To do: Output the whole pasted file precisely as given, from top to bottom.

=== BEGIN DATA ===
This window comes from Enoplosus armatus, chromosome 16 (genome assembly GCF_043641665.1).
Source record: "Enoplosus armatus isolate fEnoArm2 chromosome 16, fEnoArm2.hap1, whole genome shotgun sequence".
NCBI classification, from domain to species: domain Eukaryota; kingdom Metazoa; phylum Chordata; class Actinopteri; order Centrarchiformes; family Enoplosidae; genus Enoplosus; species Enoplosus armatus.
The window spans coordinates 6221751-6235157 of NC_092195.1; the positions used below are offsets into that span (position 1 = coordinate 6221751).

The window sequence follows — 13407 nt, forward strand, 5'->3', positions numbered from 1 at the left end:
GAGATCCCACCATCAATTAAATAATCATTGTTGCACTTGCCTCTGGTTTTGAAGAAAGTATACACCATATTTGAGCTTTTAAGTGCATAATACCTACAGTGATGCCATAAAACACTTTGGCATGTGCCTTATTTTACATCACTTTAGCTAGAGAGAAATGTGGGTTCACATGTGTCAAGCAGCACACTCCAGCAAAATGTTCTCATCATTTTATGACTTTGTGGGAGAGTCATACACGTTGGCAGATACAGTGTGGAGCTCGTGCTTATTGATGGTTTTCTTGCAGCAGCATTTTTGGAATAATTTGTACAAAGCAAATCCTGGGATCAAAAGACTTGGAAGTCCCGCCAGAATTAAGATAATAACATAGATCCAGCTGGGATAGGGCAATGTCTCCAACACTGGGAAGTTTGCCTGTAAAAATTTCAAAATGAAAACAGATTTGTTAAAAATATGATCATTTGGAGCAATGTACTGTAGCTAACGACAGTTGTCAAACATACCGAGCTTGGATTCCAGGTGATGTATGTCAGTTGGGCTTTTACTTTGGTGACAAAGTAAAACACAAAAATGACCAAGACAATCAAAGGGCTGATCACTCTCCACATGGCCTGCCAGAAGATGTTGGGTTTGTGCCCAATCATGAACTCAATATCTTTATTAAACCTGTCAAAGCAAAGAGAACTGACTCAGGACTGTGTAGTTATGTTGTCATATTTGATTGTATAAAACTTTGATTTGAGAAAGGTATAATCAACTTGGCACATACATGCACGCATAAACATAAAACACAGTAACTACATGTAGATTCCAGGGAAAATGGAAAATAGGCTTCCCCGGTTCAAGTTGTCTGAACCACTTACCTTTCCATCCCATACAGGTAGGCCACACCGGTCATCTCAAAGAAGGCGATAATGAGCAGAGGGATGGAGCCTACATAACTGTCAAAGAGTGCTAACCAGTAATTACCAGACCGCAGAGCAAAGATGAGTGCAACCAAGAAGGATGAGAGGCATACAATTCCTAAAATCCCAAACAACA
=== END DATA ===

This window comes from Enoplosus armatus, chromosome 16 (genome assembly GCF_043641665.1).
Source record: "Enoplosus armatus isolate fEnoArm2 chromosome 16, fEnoArm2.hap1, whole genome shotgun sequence".
NCBI classification, from domain to species: domain Eukaryota; kingdom Metazoa; phylum Chordata; class Actinopteri; order Centrarchiformes; family Enoplosidae; genus Enoplosus; species Enoplosus armatus.
The window spans coordinates 6221751-6235157 of NC_092195.1; the positions used below are offsets into that span (position 1 = coordinate 6221751).

The window sequence follows — 13407 nt, forward strand, 5'->3', positions numbered from 1 at the left end:
GAGATCCCACCATCAATTAAATAATCATTGTTGCACTTGCCTCTGGTTTTGAAGAAAGTATACACCATATTTGAGCTTTTAAGTGCATAATACCTACAGTGATGCCATAAAACACTTTGGCATGTGCCTTATTTTACATCACTTTAGCTAGAGAGAAATGTGGGTTCACATGTGTCAAGCAGCACACTCCAGCAAAATGTTCTCATCATTTTATGACTTTGTGGGAGAGTCATACACGTTGGCAGATACAGTGTGGAGCTCGTGCTTATTGATGGTTTTCTTGCAGCAGCATTTTTGGAATAATTTGTACAAAGCAAATCCTGGGATCAAAAGACTTGGAAGTCCCGCCAGAATTAAGATAATAACATAGATCCAGCTGGGATAGGGCAATGTCTCCAACACTGGGAAGTTTGCCTGTAAAAATTTCAAAATGAAAACAGATTTGTTAAAAATATGATCATTTGGAGCAATGTACTGTAGCTAACGACAGTTGTCAAACATACCGAGCTTGGATTCCAGGTGATGTATGTCAGTTGGGCTTTTACTTTGGTGACAAAGTAAAACACAAAAATGACCAAGACAATCAAAGGGCTGATCACTCTCCACATGGCCTGCCAGAAGATGTTGGGTTTGTGCCCAATCATGAACTCAATATCTTTATTAAACCTGTCAAAGCAAAGAGAACTGACTCAGGACTGTGTAGTTATGTTGTCATATTTGATTGTATAAAACTTTGATTTGAGAAAGGTATAATCAACTTGGCACATACATGCACGCATAAACATAAAACACAGTAACTACATGTAGATTCCAGGGAAAATGGAAAATAGGCTTCCCCGGTTCAAGTTGTCTGAACCACTTACCTTTCCATCCCATACAGGTAGGCCACACCGGTCATCTCAAAGAAGGCGATAATGAGCAGAGGGATGGAGCCTACATAACTGTCAAAGAGTGCTAACCAGTAATTACCAGACCGCAGAGCAAAGATGAGTGCAACCAAGAAGGATGAGAGGCATACAATTCCTAAAATCCCAAACAACA